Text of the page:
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Expand chart
Data: Sapio Research poll for Incopro conducted in Oct. 2019, among 1,059 U.S. consumers in all 50 states. Margin of error ±2.2%; Chart: Lazaro Gamio/Axios

Holiday season spending is here, with the frenzy of Black Friday, Cyber Monday,and all the other temptations in full play.

The big picture: This year, Black Friday spending rose an astonishing 20%; even Thanksgiving Day, when most brick-and-mortar stores are closed, was a retail extravaganza, seeing $4.2 billion spent online. But as shopping goes digital, it's easier than ever to find yourself buying fakes — either deliberately or by mistake.

  • By the numbers: A new survey from Sapio Research, commissioned by the U.K. brand-reputation consultancy Incopro, finds that 26% of American consumers bought an item in the past year believing it to be real, only to find out later that the thing they bought was a fake.
  • The other side: That subset of consumers — call them the Dupes — are also much more likely to deliberately seek out and buy counterfeit goods (as seen in the bottom set of bars in the chart). Some 68% of the Dupes also bought counterfeits on purpose, whereas less than 6% of everybody else did.

What they're saying: Web psychologist Nathalie Nahai says that "when consumers are seeking out items at a specific cost, their desire to meet that price point may well override their desire for authentic products, which can result in a higher likelihood of purchasing counterfeit goods."

The bottom line: Sometimes counterfeits are bought deliberately, and sometimes inadvertently — but it does seem likely that the people buying fakes tend to be the most price-sensitive consumers.

Go deeper: Holiday shoppers are unfazed by recession fears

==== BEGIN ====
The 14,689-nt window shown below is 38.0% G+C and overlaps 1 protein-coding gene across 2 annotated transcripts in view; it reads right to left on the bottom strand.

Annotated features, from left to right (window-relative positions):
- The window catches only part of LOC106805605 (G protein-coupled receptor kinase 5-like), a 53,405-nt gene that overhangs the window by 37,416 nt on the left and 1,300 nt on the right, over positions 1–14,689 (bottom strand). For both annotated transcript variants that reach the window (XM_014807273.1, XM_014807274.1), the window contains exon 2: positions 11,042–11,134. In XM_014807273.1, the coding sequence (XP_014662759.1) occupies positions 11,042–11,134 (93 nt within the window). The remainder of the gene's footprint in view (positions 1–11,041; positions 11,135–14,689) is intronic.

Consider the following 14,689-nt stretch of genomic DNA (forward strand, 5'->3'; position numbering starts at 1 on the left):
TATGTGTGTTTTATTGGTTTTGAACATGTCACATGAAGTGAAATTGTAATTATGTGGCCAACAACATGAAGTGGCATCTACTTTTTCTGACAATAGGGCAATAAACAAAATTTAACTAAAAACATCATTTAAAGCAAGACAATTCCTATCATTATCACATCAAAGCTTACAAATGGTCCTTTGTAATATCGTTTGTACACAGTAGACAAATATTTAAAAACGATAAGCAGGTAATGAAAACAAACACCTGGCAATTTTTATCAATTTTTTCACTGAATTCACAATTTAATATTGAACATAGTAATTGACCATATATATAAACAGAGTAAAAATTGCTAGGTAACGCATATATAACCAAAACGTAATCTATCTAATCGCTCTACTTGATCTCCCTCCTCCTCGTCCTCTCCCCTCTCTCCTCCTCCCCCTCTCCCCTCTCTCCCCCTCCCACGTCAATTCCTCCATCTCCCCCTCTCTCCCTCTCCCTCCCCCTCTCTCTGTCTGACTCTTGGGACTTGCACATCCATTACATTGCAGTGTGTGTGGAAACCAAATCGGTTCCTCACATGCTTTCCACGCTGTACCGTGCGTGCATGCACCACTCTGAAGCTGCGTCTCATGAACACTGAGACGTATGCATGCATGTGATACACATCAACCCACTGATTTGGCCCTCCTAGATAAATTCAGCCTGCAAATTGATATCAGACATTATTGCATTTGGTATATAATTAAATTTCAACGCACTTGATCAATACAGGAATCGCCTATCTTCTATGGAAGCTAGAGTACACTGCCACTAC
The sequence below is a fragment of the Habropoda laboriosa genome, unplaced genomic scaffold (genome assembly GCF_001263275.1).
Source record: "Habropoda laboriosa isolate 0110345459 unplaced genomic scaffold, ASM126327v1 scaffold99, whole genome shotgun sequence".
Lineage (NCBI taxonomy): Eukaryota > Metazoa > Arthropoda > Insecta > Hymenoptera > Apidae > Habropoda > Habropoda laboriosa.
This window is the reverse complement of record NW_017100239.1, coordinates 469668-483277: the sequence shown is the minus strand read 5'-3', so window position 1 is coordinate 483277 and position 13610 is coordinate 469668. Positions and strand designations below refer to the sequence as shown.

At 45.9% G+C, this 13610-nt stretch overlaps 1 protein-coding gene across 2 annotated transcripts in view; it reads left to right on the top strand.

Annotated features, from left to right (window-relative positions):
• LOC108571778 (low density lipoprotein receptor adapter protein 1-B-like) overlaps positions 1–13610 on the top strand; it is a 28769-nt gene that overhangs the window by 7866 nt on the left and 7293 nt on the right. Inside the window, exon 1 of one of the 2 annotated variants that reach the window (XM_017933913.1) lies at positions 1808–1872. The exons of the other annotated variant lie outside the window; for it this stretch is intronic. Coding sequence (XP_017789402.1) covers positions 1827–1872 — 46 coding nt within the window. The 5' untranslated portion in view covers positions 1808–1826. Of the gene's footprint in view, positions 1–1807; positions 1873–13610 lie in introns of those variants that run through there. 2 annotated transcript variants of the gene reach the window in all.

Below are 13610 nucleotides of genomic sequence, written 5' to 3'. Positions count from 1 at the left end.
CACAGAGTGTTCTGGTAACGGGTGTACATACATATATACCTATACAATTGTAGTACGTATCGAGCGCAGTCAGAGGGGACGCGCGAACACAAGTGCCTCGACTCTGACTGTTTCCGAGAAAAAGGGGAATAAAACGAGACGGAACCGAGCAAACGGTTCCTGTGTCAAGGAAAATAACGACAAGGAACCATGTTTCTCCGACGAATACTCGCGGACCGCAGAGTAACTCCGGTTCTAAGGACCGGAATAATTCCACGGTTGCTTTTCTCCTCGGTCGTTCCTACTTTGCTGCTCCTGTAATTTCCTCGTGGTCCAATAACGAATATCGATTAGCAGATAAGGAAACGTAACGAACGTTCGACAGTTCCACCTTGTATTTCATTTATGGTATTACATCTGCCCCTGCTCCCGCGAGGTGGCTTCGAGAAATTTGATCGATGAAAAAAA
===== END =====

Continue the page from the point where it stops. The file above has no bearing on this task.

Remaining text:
Go deeper

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Photo: Fars News Agency via AP

The assassination of Mohsen Fakhrizadeh, the architect of Iran’s military nuclear program, is a new height in the maximum pressure campaign led by the Trump administration and the Netanyahu government against Iran.

Why it matters: It exceeds the capture of the Iranian nuclear archives by the Mossad, and the sabotage in the advanced centrifuge facility in Natanz.

Scoop: Biden weighs retired General Lloyd Austin for Pentagon chief

Lloyd Austin testifying before Congress in 2015. Photo: Chip Somodevilla/Getty Images

Joe Biden is considering retired four-star General Lloyd Austin as his nominee for defense secretary, adding him to a shortlist that includes Jeh Johnson, Tammy Duckworth and Michele Flournoy, two sources with direct knowledge of the decision-making tell Axios.

Why it matters: A nominee for Pentagon chief was noticeably absent when the president-elect rolled out his national security team Tuesday. Flournoy had been widely seen as the likely pick, but Axios is told other factors — race, experience, Biden's comfort level — have come into play.

Updated 3 hours ago - Politics & Policy

Coronavirus dashboard

Illustration: Sarah Grillo/Axios

  1. Health: WHO: AstraZeneca vaccine must be evaluated on "more than a press release."
  2. Politics: Supreme Court backs religious groups on New York COVID restrictions.
  3. World: Thailand, Philippines sign deal with AstraZeneca for vaccine.
  4. Economy: Safety nets to disappear in December Black Friday shopping across the U.S., in photosAmazon hires 1,400 workers a day throughout pandemic.
  5. Education: National standardized tests delayed until 2022.